The mainstream media coverage of Memories Pizza — and Indiana’s state Religious Freedom Restoration Act generally — has been abysmal. But this segment from CNN manages to gather all the worst aspects of that coverage into just three fearmongering, condescending, religiously illiterate minutes.
A few thoughts:
First, there is something to be said for “getting the other side of the story,” but what CNN clearly has in mind is not presenting an objective (let alone sympathetic) account of those who value religious liberty protections, but an exposé of hypothetical Christian bigotry. So — much like the media types who finally stumbled upon the O’Connors, turning them into national hate-totems — CNN goes questing for these nutty religious fanatics somewhere else, to press them on how they would handle a situation that is statistically unlikely ever to come to pass.
And in the interest of such responsible reporting, where does CNN go? Jeff Davis County, Georgia. Cute.
Second, having found a few small-town Baptist florists brave/foolish enough to appear on camera, host Gary Tuchman, CNN’s national correspondent, conducts the most condescending interviews in recent television history. “You’re talking about the Bible, how important it is,” he says to Florist No. 1. “I mean, the Bible talks an awful lot about love and loving your fellow man . . .” When his interlocutor says that there is no contradiction between loving one’s fellow man and obeying the dictates of conscience, Tuchman, resident theological scholar, rebukes her: “You’re not loving them if you don’t want to serve them, right?”
Another theological scuffle breaks out with Florist No. 2: “You know, in the Ten Commandments it says you can’t commit adultery, that you need to honor your father and mother. If someone didn’t honor their parents or commit adultery, would you serve them?” But the parallel Tuchman is attempting to set up fails. Being asked to cater a same-sex wedding is not the same as being asked to serve “an adulterer.” The actual parallel would be: “If someone asked you to provide flowers for a birthday party for his mistress, would you serve them?” And it would be entirely theologically consistent for the florist to refuse. It’s unclear what the Fifth Commandment parallel would be — “If someone wanted you to bake a cake to celebrate your mother’s terminal cancer diagnosis…”, perhaps? — but is the point clear? Attempts by Tuchman (and many others) to make Christians look like hypocrites fail, with just a moment’s reflection.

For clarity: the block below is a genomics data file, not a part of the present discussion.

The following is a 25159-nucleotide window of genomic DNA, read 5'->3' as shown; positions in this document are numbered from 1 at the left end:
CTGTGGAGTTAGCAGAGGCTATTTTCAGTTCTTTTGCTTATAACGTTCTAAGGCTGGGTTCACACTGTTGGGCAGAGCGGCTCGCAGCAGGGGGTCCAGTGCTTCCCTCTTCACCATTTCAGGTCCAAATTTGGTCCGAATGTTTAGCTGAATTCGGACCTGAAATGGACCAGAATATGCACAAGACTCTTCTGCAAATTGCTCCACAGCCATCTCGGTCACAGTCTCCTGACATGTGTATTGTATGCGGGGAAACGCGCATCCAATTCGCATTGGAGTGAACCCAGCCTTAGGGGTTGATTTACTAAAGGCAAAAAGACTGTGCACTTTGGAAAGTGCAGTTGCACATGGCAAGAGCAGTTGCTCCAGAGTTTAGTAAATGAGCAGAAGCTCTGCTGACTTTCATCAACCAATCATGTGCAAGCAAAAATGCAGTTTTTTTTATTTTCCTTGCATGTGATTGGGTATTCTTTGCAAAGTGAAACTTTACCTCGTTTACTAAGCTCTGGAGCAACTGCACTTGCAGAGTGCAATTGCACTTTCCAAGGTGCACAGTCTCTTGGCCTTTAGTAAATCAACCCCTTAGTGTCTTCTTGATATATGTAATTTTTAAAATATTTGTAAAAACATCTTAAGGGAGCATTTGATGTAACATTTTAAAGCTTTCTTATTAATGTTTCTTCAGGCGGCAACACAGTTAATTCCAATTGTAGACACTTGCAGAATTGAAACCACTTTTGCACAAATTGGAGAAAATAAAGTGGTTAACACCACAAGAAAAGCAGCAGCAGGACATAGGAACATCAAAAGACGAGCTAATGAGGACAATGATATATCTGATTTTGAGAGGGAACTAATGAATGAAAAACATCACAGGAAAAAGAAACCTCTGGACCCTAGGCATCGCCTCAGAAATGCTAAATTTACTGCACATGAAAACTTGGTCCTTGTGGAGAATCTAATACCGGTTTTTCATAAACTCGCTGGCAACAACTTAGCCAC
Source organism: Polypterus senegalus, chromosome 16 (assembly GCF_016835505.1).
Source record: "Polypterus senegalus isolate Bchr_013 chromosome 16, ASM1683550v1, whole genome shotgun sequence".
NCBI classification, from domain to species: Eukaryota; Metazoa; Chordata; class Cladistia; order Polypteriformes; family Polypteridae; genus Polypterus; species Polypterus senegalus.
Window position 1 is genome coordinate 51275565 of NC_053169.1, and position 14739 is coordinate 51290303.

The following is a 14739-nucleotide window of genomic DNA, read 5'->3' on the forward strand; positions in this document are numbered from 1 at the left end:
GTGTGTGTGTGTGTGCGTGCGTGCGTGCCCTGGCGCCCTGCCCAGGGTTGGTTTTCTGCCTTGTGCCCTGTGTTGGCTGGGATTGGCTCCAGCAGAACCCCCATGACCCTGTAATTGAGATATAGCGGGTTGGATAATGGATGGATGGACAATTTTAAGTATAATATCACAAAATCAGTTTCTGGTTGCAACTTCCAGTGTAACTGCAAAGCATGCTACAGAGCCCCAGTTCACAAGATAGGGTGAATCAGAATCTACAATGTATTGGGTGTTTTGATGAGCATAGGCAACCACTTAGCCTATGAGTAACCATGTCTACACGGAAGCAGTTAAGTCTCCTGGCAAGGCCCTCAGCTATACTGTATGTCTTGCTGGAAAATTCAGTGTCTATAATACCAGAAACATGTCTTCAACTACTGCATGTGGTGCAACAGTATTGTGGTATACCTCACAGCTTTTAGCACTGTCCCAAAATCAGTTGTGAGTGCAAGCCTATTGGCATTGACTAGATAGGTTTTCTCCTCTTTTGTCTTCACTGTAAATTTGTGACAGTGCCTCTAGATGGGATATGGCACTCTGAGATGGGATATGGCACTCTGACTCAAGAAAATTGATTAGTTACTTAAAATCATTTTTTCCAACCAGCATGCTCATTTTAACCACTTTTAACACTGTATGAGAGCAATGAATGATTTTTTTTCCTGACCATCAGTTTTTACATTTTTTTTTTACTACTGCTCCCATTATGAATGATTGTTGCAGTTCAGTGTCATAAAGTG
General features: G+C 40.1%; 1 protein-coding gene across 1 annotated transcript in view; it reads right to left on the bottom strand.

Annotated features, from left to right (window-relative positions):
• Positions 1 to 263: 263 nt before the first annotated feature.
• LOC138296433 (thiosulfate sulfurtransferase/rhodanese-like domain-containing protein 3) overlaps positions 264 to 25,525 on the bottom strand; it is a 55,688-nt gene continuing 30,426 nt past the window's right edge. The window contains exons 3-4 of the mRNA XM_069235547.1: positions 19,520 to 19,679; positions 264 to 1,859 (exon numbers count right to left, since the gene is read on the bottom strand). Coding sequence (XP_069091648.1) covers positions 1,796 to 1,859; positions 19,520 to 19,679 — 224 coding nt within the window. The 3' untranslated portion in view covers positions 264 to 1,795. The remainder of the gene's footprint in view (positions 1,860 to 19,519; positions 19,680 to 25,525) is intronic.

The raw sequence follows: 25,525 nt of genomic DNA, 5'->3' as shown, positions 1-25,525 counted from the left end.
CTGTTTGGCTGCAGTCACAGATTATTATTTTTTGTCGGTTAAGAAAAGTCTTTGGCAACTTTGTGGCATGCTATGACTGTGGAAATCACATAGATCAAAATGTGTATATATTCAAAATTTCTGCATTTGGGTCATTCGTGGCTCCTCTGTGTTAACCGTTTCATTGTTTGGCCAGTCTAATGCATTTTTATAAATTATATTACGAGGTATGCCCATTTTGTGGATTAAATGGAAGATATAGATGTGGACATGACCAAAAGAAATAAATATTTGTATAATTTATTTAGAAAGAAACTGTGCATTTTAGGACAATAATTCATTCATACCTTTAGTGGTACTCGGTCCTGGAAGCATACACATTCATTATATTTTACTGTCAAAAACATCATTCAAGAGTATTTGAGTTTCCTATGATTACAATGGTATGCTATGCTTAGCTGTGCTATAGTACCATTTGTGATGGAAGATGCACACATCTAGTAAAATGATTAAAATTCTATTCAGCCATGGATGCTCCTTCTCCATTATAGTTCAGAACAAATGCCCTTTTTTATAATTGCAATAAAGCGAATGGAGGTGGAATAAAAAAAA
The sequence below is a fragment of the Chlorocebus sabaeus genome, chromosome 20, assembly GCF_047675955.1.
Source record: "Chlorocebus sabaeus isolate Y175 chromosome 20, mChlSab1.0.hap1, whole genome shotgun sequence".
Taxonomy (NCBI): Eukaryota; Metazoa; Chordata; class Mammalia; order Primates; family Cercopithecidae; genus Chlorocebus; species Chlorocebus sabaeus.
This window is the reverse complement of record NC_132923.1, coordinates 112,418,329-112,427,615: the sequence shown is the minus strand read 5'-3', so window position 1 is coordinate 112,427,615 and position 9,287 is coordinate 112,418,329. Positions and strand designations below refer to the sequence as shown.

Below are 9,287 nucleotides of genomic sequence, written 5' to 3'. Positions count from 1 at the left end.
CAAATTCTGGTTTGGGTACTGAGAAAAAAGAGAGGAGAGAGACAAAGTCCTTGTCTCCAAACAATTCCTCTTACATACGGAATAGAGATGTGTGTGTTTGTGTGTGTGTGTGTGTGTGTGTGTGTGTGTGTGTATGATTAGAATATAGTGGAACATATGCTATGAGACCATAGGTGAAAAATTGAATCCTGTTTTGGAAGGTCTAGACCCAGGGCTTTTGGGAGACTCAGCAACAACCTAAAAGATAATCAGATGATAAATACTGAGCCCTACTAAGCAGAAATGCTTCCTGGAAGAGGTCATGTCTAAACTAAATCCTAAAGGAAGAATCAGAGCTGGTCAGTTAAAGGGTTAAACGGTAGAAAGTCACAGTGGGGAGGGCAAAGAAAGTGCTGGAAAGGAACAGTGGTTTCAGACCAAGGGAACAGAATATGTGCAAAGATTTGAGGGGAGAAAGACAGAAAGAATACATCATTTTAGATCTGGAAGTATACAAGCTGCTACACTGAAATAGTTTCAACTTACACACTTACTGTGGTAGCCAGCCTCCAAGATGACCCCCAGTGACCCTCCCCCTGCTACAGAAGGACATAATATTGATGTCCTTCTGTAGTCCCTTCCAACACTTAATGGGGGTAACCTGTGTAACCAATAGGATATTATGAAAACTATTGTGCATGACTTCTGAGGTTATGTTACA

Finally, there is the patently inaccurate reporting at the clip’s end: “At these flower shops, they are happy to do business with you, but not so much if you tell them you’re gay.” That’s simply false, and it spreads the great falsehood of this entire media firestorm: that “being gay” is what proprietors are objecting to. Buried at the end of the story about Memories Pizza, entirely ignored in the media coverage, is this: “The O’Connor family told ABC 57 news that if a gay couple or a couple belonging to another religion came in to the restaurant to eat, they would never deny them service.” Of course not. But conflating this scenario with participating in a same-sex wedding is a crucial act of intellectual dishonesty that the Left must perpetuate to object to what are, considered calmly, basic, common-sense protections of conscience.